Reconsidering Kelo is not necessarily the same thing as overruling it. As Thomas points out in his dissent yesterday, Kelo also left us with a doctrinal mess that “makes it difficult to discern public use from private favors.” Although taking a very broad view of what qualifies as “public use,” the majority still indicated that “pretextual” takings intended to benefit a private party are forbidden.

What exactly counts as a “pretextual taking” is an issue that has deeply divided state and lower federal courts ever since. In my book on the Kelo case and in a 2011 article on this topic, I catalogued at least five distinct approaches judges have taken on this question. And things haven’t gotten any less confusing since then. Thus, while Thomas and Gorsuch clearly want to overrule Kelo completely, it’s possible that Alito and Kavanaugh just want to clarify the pretext issue. But even the latter would likely result in giving more bite to the public use requirement, as these justices would probably identify at least some substantial categories of takings as forbidden. And, as a practical matter, I doubt the Court would want to consider this issue merely to reiterate the idea that courts should almost always defer to the government.

Obviously these four aren’t enough to form a majority on the Court. With the exception of Justice Breyer (who joined the Kelo majority) and Justice Sotomayor (who took an ultra-deferential approach to public use issues as a lower court judge), we don’t know much about where the other justices stand on Kelo and public use. But there’s a decent chance at least one of them would be willing to overrule or significantly limit Kelo if the issue came before the Court again. Kelo has many weaknesses, and there are good reasons to reject on both originalist and living-constitution grounds.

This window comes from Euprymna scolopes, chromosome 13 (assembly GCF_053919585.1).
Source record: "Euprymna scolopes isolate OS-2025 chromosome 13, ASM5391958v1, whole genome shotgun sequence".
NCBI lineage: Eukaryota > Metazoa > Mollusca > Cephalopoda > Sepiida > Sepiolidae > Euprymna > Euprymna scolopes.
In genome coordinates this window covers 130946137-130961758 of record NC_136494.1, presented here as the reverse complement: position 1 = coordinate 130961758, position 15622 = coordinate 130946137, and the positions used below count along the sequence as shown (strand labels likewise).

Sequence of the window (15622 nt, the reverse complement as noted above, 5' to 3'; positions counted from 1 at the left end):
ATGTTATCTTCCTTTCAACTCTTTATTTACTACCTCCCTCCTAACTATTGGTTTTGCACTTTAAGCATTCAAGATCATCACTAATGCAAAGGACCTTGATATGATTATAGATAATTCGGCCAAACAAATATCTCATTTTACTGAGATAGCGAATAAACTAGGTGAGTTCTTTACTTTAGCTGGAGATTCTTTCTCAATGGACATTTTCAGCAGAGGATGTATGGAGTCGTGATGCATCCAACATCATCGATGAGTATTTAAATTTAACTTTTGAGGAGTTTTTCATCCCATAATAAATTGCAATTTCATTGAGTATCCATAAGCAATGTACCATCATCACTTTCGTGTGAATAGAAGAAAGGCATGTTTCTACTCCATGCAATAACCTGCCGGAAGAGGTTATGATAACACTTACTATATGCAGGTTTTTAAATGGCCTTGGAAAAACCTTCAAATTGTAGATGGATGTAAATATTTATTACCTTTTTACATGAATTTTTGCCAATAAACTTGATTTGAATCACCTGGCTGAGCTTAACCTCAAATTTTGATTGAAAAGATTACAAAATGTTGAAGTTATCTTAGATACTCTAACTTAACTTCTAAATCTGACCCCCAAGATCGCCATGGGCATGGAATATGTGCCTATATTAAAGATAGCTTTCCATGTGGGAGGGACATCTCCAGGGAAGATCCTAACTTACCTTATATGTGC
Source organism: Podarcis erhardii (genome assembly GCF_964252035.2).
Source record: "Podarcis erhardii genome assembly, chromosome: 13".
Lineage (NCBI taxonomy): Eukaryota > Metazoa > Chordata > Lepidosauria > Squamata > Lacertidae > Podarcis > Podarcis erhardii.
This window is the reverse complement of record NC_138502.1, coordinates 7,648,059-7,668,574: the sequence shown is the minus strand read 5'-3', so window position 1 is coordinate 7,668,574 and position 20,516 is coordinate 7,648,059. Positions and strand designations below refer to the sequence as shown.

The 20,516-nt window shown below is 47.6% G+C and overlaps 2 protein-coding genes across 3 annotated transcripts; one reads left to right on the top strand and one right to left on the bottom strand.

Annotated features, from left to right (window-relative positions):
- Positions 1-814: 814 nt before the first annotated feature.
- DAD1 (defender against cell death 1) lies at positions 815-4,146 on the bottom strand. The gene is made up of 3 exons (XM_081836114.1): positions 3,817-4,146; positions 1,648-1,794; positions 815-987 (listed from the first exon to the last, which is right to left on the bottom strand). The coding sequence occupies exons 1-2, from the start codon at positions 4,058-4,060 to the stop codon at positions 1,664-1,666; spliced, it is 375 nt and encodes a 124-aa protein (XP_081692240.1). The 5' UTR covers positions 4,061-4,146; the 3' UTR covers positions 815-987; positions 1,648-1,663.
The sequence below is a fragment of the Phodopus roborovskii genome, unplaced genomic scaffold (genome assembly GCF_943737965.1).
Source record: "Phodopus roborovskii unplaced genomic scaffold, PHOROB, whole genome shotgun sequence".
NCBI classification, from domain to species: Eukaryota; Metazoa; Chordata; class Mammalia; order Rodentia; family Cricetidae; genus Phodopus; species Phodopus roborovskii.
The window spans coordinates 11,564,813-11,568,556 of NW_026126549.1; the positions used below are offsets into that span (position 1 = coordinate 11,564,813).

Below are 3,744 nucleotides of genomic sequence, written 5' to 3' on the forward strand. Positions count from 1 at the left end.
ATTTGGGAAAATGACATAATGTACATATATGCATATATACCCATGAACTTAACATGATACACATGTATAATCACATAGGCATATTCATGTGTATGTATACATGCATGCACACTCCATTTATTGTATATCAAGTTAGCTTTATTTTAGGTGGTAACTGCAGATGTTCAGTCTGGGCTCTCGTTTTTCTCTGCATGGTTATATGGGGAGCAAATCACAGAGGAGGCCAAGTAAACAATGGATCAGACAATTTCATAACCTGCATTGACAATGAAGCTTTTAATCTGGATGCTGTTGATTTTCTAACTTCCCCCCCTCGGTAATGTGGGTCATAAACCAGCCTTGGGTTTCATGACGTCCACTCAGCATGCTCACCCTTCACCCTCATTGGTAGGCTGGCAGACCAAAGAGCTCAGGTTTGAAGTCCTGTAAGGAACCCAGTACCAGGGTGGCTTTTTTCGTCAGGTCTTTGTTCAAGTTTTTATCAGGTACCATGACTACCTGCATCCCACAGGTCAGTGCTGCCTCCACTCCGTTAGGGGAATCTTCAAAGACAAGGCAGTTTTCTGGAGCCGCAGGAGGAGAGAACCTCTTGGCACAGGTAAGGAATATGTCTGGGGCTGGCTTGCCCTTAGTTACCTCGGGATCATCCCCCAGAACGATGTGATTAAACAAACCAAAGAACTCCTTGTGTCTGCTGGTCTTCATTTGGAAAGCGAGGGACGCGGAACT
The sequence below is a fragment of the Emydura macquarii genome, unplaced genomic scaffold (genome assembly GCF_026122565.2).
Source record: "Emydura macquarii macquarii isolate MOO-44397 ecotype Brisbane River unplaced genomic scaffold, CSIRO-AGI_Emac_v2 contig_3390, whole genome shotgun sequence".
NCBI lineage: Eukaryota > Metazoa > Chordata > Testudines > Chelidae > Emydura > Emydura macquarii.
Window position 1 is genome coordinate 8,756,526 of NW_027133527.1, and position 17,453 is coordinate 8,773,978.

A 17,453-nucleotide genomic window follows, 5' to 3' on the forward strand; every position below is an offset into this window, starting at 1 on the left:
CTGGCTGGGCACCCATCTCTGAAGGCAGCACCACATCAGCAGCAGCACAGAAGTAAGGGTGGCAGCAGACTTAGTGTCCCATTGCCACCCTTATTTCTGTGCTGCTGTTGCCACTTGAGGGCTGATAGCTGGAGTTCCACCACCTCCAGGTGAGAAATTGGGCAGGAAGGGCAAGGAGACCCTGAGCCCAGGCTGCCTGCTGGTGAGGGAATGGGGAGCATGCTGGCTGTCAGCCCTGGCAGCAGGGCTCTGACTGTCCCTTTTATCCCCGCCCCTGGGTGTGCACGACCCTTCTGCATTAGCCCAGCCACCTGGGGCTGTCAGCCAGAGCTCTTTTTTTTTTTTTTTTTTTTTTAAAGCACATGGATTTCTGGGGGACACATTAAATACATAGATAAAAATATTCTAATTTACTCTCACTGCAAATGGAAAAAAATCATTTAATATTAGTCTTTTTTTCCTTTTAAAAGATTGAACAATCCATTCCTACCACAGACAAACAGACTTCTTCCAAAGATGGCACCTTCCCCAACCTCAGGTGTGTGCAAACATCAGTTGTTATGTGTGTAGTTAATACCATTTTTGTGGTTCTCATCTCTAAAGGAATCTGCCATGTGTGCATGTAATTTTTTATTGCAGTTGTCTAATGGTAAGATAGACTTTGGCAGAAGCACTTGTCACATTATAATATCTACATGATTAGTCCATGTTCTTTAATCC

In the Conclusion of the my book The Grasping Hand: Kelo v. City of New London and the Limits of Eminent Domain, I noted several reasons why Kelo is more likely to be overruled someday than most prominent Supreme Court decisions. Among other things, it was a close 5-4 ruling, it was (and is) highly unpopular,  it attracted numerous critics from across the political spectrum, and there are several serious flaws in the majority’s reasoning. There are few, if any, other major Supreme Court decisions where the author of the majority opinion (Justice John Paul Stevens) later admitted that his reasoning was based in substantial part on an “embarrassing to acknowledge” misunderstanding of precedent.

It is also notable that Chief Justice John Roberts has taken a strong pro-property rights position in almost every Takings Clause case that has come before him since he joined the Supreme Court, most recently in the important Cedar Point case. That doesn’t automatically mean he will do the same thing in public use cases. The latter raise different issues from cases where the main point of contention is whether a taking occurred in the first place, rather than whether the purpose of the taking qualifies as a public use. But his record here is nonetheless suggestive. While there are some people (particularly on the left) who combine opposition to Kelo with a highly deferential approach to the question of what qualifies as a taking, there are very few who hold the opposite set of views (deferential to the government on public use, but pro-property rights on other takings issues).

None of this necessarily means that the Court will overrule Kelo anytime soon, or even take a case on the issue. But yesterday’s events suggest that the odds of getting Kelo reversed or significantly limited are good enough that property rights advocates should redouble their efforts to find another vehicle to bring the question of the meaning of “public use” back before the Court. Good things might come to those who don’t wait too long!